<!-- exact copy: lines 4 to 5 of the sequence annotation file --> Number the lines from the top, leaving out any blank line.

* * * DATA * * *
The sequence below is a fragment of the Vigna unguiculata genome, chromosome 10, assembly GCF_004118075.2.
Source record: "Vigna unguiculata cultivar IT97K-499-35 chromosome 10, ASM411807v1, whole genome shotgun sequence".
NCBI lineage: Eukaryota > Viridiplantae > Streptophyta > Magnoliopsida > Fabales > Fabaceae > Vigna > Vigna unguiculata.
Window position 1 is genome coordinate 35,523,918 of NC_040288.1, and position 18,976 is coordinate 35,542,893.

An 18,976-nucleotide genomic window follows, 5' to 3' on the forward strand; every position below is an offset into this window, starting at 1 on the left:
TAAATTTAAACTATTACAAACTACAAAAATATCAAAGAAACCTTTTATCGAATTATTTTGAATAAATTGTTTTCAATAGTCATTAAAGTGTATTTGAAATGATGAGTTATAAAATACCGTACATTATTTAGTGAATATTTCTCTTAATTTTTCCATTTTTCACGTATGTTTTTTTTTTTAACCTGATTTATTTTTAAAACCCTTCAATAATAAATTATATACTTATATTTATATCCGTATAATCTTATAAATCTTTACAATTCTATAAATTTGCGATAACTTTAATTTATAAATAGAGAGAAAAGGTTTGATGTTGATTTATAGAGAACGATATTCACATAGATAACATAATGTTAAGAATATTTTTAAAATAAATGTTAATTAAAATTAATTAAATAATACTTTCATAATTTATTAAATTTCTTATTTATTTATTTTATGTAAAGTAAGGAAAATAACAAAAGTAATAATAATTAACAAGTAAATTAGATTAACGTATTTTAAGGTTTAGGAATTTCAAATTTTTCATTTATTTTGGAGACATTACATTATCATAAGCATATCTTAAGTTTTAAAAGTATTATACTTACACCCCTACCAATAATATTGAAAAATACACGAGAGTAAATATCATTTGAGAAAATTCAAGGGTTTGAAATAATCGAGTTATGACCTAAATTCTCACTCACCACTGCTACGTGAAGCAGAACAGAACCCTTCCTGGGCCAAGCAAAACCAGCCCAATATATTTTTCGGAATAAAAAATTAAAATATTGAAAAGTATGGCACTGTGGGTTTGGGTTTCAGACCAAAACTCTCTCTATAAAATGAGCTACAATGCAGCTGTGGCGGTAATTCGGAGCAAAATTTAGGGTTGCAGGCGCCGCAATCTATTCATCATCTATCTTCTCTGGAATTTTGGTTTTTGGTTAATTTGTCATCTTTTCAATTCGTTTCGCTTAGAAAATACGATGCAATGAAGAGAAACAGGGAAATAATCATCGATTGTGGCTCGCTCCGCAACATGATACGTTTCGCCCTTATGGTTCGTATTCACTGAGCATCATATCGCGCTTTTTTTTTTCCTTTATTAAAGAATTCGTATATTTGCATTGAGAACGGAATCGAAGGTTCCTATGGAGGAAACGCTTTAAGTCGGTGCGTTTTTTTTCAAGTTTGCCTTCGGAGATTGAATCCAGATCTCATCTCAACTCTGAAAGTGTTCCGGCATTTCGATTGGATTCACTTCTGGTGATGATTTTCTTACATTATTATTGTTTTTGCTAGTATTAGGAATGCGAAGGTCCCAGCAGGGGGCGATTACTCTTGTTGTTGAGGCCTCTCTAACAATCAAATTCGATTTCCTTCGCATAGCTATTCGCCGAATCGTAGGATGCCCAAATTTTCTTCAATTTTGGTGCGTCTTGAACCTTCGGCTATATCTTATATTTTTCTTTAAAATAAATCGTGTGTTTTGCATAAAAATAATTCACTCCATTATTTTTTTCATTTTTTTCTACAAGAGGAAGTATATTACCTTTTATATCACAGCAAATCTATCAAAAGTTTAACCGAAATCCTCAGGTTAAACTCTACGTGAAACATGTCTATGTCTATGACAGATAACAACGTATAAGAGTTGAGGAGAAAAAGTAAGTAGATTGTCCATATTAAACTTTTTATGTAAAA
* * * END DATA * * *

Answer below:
Window position 1 is genome coordinate 35,523,918 of NC_040288.1, and position 18,976 is coordinate 35,542,893.

An 18,976-nucleotide genomic window follows, 5' to 3' on the forward strand; every position below is an offset into this window, starting at 1 on the left: